than  a  maxval  of  255 provides and people often cannot deal with PNM
       files that have maxval > 255.   By  contrast,  a  non-colormapped  Tiff
       image  that doesn't need a maxval > 255 doesn't have a maxval > 255, so
       when we see a non-colormapped maxval > 255, we take  it  seriously  and
       produce a matching output maxval.

       The  tiff-filename  argument  names  the regular file that contains the
       Tiff image.  If  you  specify  "-"  or  don't  specify  this  argument,
       tfftopnm  uses  Standard  Input. In either case, the file must be seek-
       able.  That means no pipe, but any regular file is fine.

              tifftopnm creates a PGM (portable graymap) file  containing  the
              alpha  channel  values  in  the input image.  If the input image
              doesn't contain an alpha channel, the alpha-filename  file  con-
              tains all zero (transparent) alpha values.  If you don't specify
              -alphaout, tifftopnm does not generate an alpha file, and if the
              input image has an alpha channel, tifftopnm simply discards it.

              If  you  specify  -  as the filename, tifftopnm writes the alpha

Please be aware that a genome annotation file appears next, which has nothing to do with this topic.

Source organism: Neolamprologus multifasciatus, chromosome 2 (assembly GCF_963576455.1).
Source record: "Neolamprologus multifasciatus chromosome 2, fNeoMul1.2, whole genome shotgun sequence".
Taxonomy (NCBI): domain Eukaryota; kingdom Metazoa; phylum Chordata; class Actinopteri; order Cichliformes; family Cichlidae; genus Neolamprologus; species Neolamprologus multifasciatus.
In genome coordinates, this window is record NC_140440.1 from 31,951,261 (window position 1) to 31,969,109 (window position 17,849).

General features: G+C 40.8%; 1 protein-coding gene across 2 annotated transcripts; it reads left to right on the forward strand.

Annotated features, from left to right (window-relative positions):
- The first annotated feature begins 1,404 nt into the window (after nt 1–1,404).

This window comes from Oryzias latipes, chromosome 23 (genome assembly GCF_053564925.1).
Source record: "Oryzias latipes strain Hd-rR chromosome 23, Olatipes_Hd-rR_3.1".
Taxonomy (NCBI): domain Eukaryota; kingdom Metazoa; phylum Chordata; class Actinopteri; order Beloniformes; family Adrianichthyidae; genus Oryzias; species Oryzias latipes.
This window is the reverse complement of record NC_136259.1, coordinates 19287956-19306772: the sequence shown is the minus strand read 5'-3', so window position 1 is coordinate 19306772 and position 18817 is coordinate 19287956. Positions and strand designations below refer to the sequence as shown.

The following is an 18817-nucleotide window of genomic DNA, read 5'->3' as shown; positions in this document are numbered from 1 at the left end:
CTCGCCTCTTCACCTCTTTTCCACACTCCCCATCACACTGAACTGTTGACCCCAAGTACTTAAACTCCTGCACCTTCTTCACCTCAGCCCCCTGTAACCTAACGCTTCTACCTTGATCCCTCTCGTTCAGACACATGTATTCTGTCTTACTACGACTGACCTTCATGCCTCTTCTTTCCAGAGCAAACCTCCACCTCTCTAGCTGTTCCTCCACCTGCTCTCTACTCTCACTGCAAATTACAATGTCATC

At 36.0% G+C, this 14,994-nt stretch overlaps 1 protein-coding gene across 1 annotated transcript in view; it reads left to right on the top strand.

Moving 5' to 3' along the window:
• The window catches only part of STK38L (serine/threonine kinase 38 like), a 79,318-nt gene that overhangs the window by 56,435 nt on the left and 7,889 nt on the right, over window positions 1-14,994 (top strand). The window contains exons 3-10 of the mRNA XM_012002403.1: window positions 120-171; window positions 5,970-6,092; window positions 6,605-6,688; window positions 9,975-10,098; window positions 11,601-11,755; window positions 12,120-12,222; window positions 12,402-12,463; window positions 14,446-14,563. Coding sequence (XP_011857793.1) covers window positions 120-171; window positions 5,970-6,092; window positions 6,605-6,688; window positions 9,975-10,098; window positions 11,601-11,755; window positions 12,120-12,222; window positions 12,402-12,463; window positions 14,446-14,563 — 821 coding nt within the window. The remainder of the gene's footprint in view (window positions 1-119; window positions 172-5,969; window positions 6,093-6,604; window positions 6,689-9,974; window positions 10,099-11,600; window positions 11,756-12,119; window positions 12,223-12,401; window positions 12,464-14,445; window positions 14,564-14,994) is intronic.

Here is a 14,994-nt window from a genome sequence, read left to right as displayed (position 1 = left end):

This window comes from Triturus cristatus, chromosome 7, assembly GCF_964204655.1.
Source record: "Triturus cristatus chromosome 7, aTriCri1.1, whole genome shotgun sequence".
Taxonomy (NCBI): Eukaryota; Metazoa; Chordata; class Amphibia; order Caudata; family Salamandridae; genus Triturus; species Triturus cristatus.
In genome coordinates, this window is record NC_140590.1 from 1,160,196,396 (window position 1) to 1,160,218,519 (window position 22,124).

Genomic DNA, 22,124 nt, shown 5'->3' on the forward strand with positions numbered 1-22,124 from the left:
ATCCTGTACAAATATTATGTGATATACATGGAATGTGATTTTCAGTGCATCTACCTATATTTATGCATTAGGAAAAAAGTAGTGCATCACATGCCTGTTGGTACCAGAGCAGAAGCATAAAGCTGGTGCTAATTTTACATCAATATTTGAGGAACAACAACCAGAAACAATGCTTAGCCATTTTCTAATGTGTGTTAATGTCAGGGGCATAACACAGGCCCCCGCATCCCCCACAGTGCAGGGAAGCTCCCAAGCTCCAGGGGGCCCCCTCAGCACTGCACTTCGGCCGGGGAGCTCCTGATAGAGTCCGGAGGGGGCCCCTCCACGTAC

output to Standard Output and discards the image.

              See pnmcomp(1) for one way to use the alpha output file.

              By default, tifftopnm ignores the "fillorder" tag  in  the  TIFF
              input,  which  means it may incorrectly interpret the image.  To
              make it follow the spec, use this option.   For  a  lengthy  but
              engaging  discussion  of why tifftopnm works this way and how to
              use the -respectfillorder option,  see  the  note  on  fillorder

              Dump  TIFF  file information to stderr.  This information may be
              useful in debugging TIFF file conversion problems.

       All options can be abbreviated to their shortest unique prefix.

       There is a piece of information in the header of a  TIFF  image  called
       "fillorder."   The  TIFF  specification  quite clearly states that this
       value tells the order in which bits are  arranged  in  a  byte  in  the